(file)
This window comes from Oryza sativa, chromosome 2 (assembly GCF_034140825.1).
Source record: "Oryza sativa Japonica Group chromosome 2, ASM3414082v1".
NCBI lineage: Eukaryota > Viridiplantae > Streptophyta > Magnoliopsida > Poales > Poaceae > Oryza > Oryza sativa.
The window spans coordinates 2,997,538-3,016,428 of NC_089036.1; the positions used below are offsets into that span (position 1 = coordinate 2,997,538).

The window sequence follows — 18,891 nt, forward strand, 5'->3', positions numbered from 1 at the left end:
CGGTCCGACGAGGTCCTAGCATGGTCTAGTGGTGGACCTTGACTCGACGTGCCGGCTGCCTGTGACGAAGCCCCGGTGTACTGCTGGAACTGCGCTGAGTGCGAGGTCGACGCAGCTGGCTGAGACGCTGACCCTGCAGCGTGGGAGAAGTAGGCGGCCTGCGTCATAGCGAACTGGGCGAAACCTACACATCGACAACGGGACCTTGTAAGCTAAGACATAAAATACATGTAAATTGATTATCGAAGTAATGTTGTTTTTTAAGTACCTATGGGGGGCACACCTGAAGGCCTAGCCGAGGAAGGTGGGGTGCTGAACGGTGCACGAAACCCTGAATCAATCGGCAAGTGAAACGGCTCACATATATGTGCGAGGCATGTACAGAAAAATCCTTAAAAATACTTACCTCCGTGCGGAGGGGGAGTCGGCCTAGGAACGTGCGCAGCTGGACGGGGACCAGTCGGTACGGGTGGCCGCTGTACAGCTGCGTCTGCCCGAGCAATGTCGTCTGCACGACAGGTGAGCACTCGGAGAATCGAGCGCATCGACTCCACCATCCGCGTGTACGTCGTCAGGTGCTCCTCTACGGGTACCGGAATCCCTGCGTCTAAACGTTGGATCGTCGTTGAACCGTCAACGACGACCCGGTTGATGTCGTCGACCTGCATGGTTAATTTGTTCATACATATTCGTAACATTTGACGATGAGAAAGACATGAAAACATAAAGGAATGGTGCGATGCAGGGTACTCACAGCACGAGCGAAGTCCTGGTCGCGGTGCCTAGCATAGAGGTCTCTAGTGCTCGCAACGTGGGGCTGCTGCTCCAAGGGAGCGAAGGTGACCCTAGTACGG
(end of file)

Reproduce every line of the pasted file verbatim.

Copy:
This window comes from Oryza sativa, chromosome 2 (assembly GCF_034140825.1).
Source record: "Oryza sativa Japonica Group chromosome 2, ASM3414082v1".
NCBI lineage: Eukaryota > Viridiplantae > Streptophyta > Magnoliopsida > Poales > Poaceae > Oryza > Oryza sativa.
The window spans coordinates 2,997,538-3,016,428 of NC_089036.1; the positions used below are offsets into that span (position 1 = coordinate 2,997,538).

The window sequence follows — 18,891 nt, forward strand, 5'->3', positions numbered from 1 at the left end:
CGGTCCGACGAGGTCCTAGCATGGTCTAGTGGTGGACCTTGACTCGACGTGCCGGCTGCCTGTGACGAAGCCCCGGTGTACTGCTGGAACTGCGCTGAGTGCGAGGTCGACGCAGCTGGCTGAGACGCTGACCCTGCAGCGTGGGAGAAGTAGGCGGCCTGCGTCATAGCGAACTGGGCGAAACCTACACATCGACAACGGGACCTTGTAAGCTAAGACATAAAATACATGTAAATTGATTATCGAAGTAATGTTGTTTTTTAAGTACCTATGGGGGGCACACCTGAAGGCCTAGCCGAGGAAGGTGGGGTGCTGAACGGTGCACGAAACCCTGAATCAATCGGCAAGTGAAACGGCTCACATATATGTGCGAGGCATGTACAGAAAAATCCTTAAAAATACTTACCTCCGTGCGGAGGGGGAGTCGGCCTAGGAACGTGCGCAGCTGGACGGGGACCAGTCGGTACGGGTGGCCGCTGTACAGCTGCGTCTGCCCGAGCAATGTCGTCTGCACGACAGGTGAGCACTCGGAGAATCGAGCGCATCGACTCCACCATCCGCGTGTACGTCGTCAGGTGCTCCTCTACGGGTACCGGAATCCCTGCGTCTAAACGTTGGATCGTCGTTGAACCGTCAACGACGACCCGGTTGATGTCGTCGACCTGCATGGTTAATTTGTTCATACATATTCGTAACATTTGACGATGAGAAAGACATGAAAACATAAAGGAATGGTGCGATGCAGGGTACTCACAGCACGAGCGAAGTCCTGGTCGCGGTGCCTAGCATAGAGGTCTCTAGTGCTCGCAACGTGGGGCTGCTGCTCCAAGGGAGCGAAGGTGACCCTAGTACGG